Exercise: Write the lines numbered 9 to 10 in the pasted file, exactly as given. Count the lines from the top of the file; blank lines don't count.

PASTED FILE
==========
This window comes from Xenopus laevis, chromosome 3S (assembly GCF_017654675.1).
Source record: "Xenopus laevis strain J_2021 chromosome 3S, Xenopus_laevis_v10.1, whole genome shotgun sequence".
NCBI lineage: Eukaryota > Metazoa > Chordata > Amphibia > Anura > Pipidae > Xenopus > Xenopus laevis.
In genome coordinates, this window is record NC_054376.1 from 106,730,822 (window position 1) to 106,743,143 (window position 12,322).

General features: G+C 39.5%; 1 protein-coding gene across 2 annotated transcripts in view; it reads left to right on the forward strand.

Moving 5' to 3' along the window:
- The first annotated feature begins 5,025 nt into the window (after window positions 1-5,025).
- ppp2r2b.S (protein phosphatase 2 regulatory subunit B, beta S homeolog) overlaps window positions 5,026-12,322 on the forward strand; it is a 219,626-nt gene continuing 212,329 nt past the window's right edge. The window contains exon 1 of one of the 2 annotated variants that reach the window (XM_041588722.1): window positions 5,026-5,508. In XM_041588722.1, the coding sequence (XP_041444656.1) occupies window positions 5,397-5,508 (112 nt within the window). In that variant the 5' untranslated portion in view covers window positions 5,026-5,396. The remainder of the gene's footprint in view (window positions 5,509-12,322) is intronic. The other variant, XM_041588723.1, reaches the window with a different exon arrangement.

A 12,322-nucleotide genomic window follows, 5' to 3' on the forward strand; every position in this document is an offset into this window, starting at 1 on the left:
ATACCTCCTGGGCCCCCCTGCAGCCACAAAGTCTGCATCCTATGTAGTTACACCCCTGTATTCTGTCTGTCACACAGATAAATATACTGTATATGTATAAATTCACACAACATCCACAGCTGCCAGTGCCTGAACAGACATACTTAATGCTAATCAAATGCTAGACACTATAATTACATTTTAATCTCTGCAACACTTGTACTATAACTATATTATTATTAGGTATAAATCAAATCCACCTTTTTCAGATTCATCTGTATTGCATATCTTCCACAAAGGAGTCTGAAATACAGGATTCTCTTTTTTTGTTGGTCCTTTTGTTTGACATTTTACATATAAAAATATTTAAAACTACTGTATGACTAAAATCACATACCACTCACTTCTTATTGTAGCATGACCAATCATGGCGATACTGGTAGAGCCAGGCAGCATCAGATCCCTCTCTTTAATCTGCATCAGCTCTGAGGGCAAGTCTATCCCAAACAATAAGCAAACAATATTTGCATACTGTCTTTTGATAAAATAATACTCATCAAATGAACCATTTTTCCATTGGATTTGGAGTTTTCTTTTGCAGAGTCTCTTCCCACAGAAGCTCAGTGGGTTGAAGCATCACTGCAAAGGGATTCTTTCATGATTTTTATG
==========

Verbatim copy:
A 12,322-nucleotide genomic window follows, 5' to 3' on the forward strand; every position in this document is an offset into this window, starting at 1 on the left:
ATACCTCCTGGGCCCCCCTGCAGCCACAAAGTCTGCATCCTATGTAGTTACACCCCTGTATTCTGTCTGTCACACAGATAAATATACTGTATATGTATAAATTCACACAACATCCACAGCTGCCAGTGCCTGAACAGACATACTTAATGCTAATCAAATGCTAGACACTATAATTACATTTTAATCTCTGCAACACTTGTACTATAACTATATTATTATTAGGTATAAATCAAATCCACCTTTTTCAGATTCATCTGTATTGCATATCTTCCACAAAGGAGTCTGAAATACAGGATTCTCTTTTTTTGTTGGTCCTTTTGTTTGACATTTTACATATAAAAATATTTAAAACTACTGTATGACTAAAATCACATACCACTCACTTCTTATTGTAGCATGACCAATCATGGCGATACTGGTAGAGCCAGGCAGCATCAGATCCCTCTCTTTAATCTGCATCAGCTCTGAGGGCAAGTCTATCCCAAACAATAAGCAAACAATATTTGCATACTGTCTTTTGATAAAATAATACTCATCAAATGAACCATTTTTCCATTGGATTTGGAGTTTTCTTTTGCAGAGTCTCTTCCCACAGAAGCTCAGTGGGTTGAAGCATCACTGCAAAGGGATTCTTTCATGATTTTTATG